For Existing Licensees

FAQs: For Existing Licensees

What type of License is needed to manufacture/produce Hard Cider?
  • You must obtain or hold a WINEGROWER Liquor License.
What type of License is needed to manufacture/produce Kombucha?
  • You must obtain or hold a SMALL BREWER Liquor License. Please see for types and percentage of alcohol content requirements.
What types of liquor licenses are allowed to do growlers?

Small Brewers, Winegrowers, Craft Distillers, and Dispensers (with package sales capabilities). As well as Restaurant A, Restaurant B, and Inter-Local Dispensers who have an Alcoholic Beverage Delivery Permit (only through delivery sales).

What are acceptable forms of identification?
  • Any ID card issued by a federal, state or municipal government that contains a picture of the person and a birth date showing that they are over 21 years of age.
  • Some examples are a driver’s license, non-driver ID, military ID, or a passport.
  • Effective July 1, 2021, the New Mexico state law was revised, for the purposes of the Liquor Control Act an ID is valid even if it has expired.
  • Except for deliveries of alcoholic beverages, it is unnecessary to ask for ID if the person clearly looks older than 35 years of age.
Can an Establishment or Server accept a Temporary State issued Driver's License or ID when making and Alcohol Sale?
  • Yes, you can, as long as the old vertical ID is present with the temporary horizontal ID when the alcohol sale is completed.
How old must a person be to buy, possess or consume alcoholic beverages in New Mexico?
  • A person must be at least 21 years of age to buy, possess or consume alcoholic beverages. It is illegal for anyone to sell, give or procure alcohol to or for a Minor.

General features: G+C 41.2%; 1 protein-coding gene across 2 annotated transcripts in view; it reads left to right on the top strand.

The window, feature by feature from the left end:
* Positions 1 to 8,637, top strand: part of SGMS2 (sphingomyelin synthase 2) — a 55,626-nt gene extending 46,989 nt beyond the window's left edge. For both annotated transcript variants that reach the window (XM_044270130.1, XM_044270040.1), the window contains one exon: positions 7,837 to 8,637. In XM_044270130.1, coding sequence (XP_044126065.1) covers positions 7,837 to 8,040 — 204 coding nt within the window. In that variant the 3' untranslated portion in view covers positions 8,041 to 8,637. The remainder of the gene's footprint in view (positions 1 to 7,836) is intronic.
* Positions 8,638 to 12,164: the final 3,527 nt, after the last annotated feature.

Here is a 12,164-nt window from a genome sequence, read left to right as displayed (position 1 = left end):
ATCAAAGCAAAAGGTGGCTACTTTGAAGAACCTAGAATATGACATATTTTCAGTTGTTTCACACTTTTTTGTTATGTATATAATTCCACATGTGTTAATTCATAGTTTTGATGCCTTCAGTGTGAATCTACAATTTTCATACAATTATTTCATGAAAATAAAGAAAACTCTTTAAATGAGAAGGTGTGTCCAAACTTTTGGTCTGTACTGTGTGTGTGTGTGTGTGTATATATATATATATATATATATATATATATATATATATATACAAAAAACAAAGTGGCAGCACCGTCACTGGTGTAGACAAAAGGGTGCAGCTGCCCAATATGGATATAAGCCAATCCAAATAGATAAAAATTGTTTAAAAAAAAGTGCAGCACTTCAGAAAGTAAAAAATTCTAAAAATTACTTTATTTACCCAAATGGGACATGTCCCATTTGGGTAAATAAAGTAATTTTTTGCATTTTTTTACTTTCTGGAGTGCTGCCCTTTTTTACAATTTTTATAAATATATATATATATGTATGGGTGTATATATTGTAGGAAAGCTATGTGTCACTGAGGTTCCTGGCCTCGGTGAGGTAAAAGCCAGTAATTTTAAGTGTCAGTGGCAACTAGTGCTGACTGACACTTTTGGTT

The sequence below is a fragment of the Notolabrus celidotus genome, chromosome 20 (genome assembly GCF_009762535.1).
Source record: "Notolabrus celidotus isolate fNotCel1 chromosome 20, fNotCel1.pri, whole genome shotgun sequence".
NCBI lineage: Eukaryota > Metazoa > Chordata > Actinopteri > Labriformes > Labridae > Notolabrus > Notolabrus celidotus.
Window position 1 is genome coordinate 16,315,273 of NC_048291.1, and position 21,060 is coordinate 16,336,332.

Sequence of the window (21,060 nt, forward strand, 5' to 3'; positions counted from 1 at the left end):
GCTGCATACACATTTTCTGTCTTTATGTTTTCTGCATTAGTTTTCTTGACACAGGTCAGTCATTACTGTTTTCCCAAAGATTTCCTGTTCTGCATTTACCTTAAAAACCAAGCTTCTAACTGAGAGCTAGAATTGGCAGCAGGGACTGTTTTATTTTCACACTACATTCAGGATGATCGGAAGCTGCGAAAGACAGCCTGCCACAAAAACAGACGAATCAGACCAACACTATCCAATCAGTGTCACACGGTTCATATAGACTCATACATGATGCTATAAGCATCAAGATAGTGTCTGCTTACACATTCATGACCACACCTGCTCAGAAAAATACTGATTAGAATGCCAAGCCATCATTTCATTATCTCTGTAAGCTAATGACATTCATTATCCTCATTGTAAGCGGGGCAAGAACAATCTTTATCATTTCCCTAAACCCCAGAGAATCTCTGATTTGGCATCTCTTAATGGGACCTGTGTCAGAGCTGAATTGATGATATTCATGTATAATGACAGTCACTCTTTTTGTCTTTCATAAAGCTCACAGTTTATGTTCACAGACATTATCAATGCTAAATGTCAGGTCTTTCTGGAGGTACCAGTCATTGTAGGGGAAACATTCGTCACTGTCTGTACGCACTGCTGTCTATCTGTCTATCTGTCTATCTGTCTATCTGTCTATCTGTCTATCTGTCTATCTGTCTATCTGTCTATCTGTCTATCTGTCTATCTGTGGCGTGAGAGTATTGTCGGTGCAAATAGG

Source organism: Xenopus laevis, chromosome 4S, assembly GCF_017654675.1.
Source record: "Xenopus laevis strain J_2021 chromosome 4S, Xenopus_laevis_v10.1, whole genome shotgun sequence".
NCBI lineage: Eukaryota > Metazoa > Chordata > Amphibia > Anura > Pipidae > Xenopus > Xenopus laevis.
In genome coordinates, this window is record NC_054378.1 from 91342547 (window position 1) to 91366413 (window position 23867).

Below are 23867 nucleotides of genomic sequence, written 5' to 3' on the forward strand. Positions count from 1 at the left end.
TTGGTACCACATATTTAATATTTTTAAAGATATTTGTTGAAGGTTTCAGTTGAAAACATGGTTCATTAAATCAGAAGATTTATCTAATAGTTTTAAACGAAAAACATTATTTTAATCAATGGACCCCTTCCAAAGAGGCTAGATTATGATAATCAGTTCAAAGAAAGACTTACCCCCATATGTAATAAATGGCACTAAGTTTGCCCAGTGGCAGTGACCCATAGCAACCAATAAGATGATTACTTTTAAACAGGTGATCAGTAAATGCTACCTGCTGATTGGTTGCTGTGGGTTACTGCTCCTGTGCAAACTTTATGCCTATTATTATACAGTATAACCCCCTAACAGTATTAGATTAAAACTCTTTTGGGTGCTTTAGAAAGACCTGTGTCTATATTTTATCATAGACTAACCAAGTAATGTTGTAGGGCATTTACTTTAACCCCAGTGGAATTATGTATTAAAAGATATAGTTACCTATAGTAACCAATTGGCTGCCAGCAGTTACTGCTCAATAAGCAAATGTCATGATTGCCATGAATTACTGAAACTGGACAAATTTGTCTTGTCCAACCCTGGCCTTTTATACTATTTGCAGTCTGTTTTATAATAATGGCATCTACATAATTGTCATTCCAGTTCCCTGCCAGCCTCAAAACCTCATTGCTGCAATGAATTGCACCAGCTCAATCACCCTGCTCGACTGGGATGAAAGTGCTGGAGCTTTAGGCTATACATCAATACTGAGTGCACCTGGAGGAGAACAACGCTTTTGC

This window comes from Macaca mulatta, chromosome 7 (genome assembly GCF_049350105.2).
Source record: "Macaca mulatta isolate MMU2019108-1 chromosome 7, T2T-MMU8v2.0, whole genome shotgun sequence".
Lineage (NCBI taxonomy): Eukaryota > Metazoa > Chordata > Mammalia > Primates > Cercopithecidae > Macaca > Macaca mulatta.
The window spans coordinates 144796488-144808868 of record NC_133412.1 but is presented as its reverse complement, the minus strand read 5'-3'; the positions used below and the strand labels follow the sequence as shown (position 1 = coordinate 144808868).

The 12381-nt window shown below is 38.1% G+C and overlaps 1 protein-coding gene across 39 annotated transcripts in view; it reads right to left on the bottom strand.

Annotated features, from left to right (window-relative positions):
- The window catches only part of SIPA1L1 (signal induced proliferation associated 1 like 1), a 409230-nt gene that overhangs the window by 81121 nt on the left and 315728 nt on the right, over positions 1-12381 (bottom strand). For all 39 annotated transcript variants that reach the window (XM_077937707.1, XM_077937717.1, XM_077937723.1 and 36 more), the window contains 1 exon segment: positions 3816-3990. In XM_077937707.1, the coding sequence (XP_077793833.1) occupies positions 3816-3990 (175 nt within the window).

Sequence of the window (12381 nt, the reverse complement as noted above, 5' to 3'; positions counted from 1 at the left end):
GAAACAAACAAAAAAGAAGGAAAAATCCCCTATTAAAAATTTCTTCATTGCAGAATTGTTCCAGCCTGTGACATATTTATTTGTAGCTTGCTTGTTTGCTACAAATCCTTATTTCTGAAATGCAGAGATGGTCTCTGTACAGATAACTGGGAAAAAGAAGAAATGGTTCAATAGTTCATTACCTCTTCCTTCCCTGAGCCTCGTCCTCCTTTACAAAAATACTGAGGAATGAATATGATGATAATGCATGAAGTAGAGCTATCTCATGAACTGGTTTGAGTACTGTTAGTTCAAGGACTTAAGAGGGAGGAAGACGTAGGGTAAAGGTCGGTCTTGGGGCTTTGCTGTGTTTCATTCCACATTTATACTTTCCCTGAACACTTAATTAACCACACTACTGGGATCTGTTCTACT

What are the legal hours of operation during which alcohol can be sold, served or consumed on a licensed premise?

Effective July 1, 2021, restrictions lifted for Christmas Day and Sunday Sales. No longer require Sunday Sales Application, Stamp or Fee.

Package Sales, the hours of service are 7:00am until Midnight.

On-Premises Licensees, the hours of service are 7:00am to 2:00am

For Restaurant License Holders, hours are from 7:00am untill 11:00pm or when food service stops, whichever is earlier.

This will apply to the entire state except for Local Option Districts in McKinley County which are allowed to enact ordinances restricting sales between 7am and 10am for package sales.

No restrictions for Holidays or Election days, regular operating hours apply.

SERVER PERMIT: Who is required to obtain a Server Permit?
  • Everyone who sells or serves alcohol in the state of New Mexico is required to obtain an Alcohol Server Permit and it must remain active/current. This includes all Liquor License Owners, Lease Holders, Managers, the Designated Resident Agent for the License, Bartenders, Bouncers, Waiters, Waitresses and Convenience or Grocery Store Clerks.
  • Anyone who serves and sells alcoholic beverages and packaged liquor.
  • Only Approved Providers listed on our website are acceptable.  For the provider listing CLICK HERE.
May minors be employed to sell or serve alcoholic beverages?
  • Persons 18 to 20 years of age may only work in a Restaurant environment and cannot be bartenders or cocktail servers or manage the sale and/or service of alcoholic beverages.
        – A Restaurant is an establishment whose primary activity is the sale of food and not the sale or consumption of alcohol.